MKB Law’s Lynsey Henderson – Succession Specialist
30 November 2023
Corporate & Business
Originally published in the October edition of Business Eye magazine
Ask almost any lawyer for one piece of advice that they’d give business owners, and they’d advise them to consult the specialists as early as possible before potential issues become real ones.
Take one key area of commercial and corporate law, business succession planning. Most business owners don’t square up to the issue until it’s staring them in the face.
Lynsey Henderson is an experienced corporate and commercial solicitor at Belfast firm MKB Law and a specialist in the legal aspects of succession planning for all SME’s and larger businesses.
“Locally owned businesses make up the vast majority of our client list, whether it be owner-managed or the traditional family business” says Lynsey. “Our specialist team has a wealth of experience across every area of corporate and commercial law, including succession planning to help maximise returns to shareholders and preserve the legacy of our clients’ businesses”.
“Succession planning is all about thinking ahead and it is something that really should be thought about as early as possible. Ideally, succession should form part of the constitution of a business when it is being established, but that’s in the best possible world. More often than not, it’s not the case.
“But even if the question of succession isn’t built into the foundations of a business, the pandemic has taught us that contingency planning is key, and an element of proper planning can prevent a multitude of potential problems from arising further down the line. Having a well-drafted shareholder agreement in place, for instance, is crucial where the process for share transfers and valuation methods can be clearly outlined.”
“A key element of succession planning is shareholder exit. We have assisted many successful business owners in achieving a manged and profitable exit from their business from management buy outs (MBOs) through to passing on the business to the next generation or a sale to a third party”.
Lynsey Henderson offers a number of pieces of key advice to owner managers. One of the most fundamental – outside of family businesses – is to identify key employees and leaders at an early stage.
“If you’re starting to plan an exit, you can help maximise your return by identifying early on who are the employees and managers most likely to be able to take the business forward in your absence and fill critical roles within your business.”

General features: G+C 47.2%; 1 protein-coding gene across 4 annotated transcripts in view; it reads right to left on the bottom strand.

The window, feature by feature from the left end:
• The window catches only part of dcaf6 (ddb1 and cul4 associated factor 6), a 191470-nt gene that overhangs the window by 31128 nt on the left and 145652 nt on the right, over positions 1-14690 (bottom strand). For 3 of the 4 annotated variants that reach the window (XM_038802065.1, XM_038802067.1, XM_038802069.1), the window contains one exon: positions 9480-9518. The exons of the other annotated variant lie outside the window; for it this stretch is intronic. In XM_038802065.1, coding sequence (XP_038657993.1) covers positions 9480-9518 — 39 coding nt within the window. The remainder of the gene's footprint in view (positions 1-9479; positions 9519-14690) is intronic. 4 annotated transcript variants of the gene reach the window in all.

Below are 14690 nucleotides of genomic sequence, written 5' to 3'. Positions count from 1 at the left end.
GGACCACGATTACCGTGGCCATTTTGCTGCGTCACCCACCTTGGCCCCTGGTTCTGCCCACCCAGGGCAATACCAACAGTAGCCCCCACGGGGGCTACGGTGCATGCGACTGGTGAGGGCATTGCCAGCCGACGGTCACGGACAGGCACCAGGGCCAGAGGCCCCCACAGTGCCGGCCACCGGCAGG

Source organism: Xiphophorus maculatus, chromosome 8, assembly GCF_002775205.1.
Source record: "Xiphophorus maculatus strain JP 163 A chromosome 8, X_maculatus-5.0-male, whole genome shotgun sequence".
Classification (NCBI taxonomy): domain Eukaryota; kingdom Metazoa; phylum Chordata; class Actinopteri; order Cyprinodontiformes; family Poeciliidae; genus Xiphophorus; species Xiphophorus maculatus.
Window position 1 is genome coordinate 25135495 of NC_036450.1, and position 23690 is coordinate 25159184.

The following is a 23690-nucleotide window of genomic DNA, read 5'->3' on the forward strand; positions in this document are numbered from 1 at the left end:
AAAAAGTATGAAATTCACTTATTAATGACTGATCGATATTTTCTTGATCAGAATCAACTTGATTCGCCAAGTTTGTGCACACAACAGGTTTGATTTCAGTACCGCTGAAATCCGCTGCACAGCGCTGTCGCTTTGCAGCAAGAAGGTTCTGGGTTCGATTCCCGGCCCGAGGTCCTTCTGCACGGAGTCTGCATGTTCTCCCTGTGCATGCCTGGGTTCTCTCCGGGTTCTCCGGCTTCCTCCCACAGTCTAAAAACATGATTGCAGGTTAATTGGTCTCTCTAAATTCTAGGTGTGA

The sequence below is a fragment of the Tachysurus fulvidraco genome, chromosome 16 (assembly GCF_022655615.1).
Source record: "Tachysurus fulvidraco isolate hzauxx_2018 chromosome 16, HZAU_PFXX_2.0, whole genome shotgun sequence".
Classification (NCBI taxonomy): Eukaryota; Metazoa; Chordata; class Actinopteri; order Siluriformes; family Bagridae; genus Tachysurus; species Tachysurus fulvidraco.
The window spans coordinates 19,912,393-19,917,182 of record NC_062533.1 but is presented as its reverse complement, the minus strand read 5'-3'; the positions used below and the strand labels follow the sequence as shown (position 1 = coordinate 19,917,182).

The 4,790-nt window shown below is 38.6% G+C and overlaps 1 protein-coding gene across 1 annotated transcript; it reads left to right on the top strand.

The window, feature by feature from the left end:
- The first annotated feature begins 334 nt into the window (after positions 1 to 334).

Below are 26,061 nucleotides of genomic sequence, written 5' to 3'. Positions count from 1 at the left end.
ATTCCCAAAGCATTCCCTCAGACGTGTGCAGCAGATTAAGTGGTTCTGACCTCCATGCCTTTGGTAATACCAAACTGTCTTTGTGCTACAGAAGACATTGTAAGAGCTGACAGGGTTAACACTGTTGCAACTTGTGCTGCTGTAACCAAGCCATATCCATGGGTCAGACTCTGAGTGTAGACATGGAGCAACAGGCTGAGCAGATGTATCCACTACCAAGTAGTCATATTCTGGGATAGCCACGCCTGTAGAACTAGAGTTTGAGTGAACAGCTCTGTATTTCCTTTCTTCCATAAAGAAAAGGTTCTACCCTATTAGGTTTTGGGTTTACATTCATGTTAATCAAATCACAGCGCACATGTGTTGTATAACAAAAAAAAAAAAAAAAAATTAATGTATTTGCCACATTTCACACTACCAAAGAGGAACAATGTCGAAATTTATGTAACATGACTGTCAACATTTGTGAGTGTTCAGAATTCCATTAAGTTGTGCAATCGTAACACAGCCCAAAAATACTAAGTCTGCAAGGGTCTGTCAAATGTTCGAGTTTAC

Those employees can be incentivised through a host of methods, she adds, either informally through salary and/or benefits or more formally. One of the most popular methods of keeping key employees engaged are Long Term Incentive Plans (or LTIPs) that reward employees for reaching specific goals that increase the value of the business, or Enterprise Management Incentives (EMIs) which are share option schemes that allow businesses to give options to employees in the most tax advantageous manner.
Growth Shares are another possible route. These are a special class of shares which allow employees to contribute to and participate in the value of a company from and above a set target.
“So, it’s not just a case of giving key employees more money to encourage them to stay with you. Putting the right kind of scheme in place can incentivise your people but benefit the business as a whole as well.”
Business owners should also consider keyman insurance, cover for key employees in the business whose day-to-day involvement is key to its success. Policies are widely available from commercial insurance brokers and the main insurance firms to cover any of life’s unexpected events and reduce any impact this might have on the value of the business.
Lynsey also advises business owners to consider introducing cross-option agreements. These are a simple contract between shareholders giving the remaining shareholders or company an option to buy back the shares of the person stepping out of the business for whatever reason.
“A key consideration for business owners when considering succession is that of taxation. We work closely and collaboratively with our clients’ accountants and other professional advisors in relation to financial and investment planning to help them work towards succession in the most tax efficient ways possible,” Lynsey says. “A lot of the work we do on succession planning is aimed at making it as tax efficient, even tax advantageous, as possible.
“There are unique challenges when it comes to family businesses,” she adds. “We have seen instances where a family constitution can work well which is generally a statement of general principles which outlines the key values and vision of the business and the family’s commitment to them, in addition to this a robust shareholder agreement is absolutely key.”
This article is for general guidance only and should not be regarded as a substitute for professional legal advice.